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Losing Our Virginity
 
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Losing Our Virginity

4 Nov 2013 | Format: MP3

9.99 (VAT included if applicable)
Buy the CD album for 12.07 and get the MP3 version for FREE. Does not apply to gift orders.
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Song Title Artist
Time
Popularity  
1
13:27
2
11:45
3
2:57
4
2:42
5
5:17
6
2:41
7
5:10
8
5:53
9
5:54
10
4:06
11
5:37
12
2:37
13
8:24
Disc 2
1
4:56
2
4:07
3
5:34
4
3:14
5
3:14
6
7:30
7
8:12
8
1:15
9
4:47
10
3:02
11
2:23
12
4:11
13
7:33
14
3:05
Disc 3
1
8:28
2
5:20
3
2:26
4
5:34
5
3:55
6
4:20
7
3:55
8
3:36
9
11:27
10
5:56
11
6:30
12
3:16
13
3:17


Product details

  • Number of Discs: 3
  • Label: UMC (Universal Music Catalogue)
  • Copyright: (C) 2013 Universal Music Catalogue
  • Record Company Required Metadata: Music file metadata contains unique purchase identifier. Learn more.
  • Total Length: 3:27:33
  • Genres:
  • ASIN: B00FZTQ8BG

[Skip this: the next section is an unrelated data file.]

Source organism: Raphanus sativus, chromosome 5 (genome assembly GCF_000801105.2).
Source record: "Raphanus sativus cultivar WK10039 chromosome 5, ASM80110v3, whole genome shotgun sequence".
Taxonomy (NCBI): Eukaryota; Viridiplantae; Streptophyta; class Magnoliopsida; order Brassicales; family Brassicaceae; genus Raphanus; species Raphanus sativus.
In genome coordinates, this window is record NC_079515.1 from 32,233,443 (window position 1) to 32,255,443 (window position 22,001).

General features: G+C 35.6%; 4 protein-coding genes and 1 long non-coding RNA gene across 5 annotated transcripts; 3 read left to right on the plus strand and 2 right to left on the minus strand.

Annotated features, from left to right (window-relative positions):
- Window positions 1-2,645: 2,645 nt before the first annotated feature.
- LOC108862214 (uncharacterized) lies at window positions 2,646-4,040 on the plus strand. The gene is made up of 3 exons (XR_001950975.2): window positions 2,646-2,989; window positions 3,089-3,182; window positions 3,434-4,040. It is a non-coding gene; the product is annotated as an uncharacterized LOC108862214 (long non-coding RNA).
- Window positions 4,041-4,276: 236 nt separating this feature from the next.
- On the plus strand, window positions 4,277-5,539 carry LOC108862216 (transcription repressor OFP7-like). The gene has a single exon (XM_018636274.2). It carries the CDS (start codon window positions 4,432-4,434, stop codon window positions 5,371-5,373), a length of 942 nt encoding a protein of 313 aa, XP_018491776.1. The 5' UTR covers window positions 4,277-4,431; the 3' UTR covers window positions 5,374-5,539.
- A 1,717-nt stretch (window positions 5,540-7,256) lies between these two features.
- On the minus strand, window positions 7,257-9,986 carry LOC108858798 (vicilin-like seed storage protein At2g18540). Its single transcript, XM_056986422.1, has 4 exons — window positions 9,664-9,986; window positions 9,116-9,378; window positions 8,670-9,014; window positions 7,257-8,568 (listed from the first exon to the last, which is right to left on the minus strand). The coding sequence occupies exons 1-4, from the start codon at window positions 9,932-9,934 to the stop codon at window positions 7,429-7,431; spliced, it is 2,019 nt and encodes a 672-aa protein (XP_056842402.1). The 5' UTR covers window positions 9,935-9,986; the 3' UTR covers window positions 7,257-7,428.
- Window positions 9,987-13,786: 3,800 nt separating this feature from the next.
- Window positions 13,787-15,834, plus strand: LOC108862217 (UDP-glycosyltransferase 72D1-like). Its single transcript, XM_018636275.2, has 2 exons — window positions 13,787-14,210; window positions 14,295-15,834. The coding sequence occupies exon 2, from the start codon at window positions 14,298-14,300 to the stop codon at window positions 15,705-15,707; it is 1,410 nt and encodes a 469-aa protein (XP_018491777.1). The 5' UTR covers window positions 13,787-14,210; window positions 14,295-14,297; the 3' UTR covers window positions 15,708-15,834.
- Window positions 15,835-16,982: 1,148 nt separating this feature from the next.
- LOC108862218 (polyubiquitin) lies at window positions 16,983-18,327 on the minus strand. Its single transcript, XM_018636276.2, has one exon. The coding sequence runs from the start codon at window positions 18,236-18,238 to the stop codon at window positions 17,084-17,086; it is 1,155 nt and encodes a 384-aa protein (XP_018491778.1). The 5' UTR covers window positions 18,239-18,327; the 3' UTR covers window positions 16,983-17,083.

• Average Customer Review: 4.2 out of 5 stars  See all reviews (8 customer reviews)
  • Amazon Bestsellers Rank: 57,440 in MP3 Albums (See Top 100 in MP3 Albums)

Customer Reviews

4.2 out of 5 stars
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Most Helpful Customer Reviews

12 of 12 people found the following review helpful By Ben Bottle on 5 Nov 2013
Format: Audio CD Verified Purchase
I am inclined to agree with S Dinsdale; this is not without flaws. The sound in "shonky" in places and it lacks structure.
HAVING SAID THAT - it really took me back to a a special time, the birth of Virgin - the creativity, the craziness and the sheer audacity.
This is truly eclectic set and does reflects Virgins' attitude at the time. At times it is crazy and sublimely esoteric.
Hatfield and The North, Kevin Coyne, Henry Cow, Egg, Edgar Froese . . et al.
Of course it starts with the beginning - Mike Oldfield's extraordinary "Tubular Bells". Then you get Faust, Gong, Robert Wyatt.
The selection is erratic and the standard variable as one makes their way through this collection of diversity.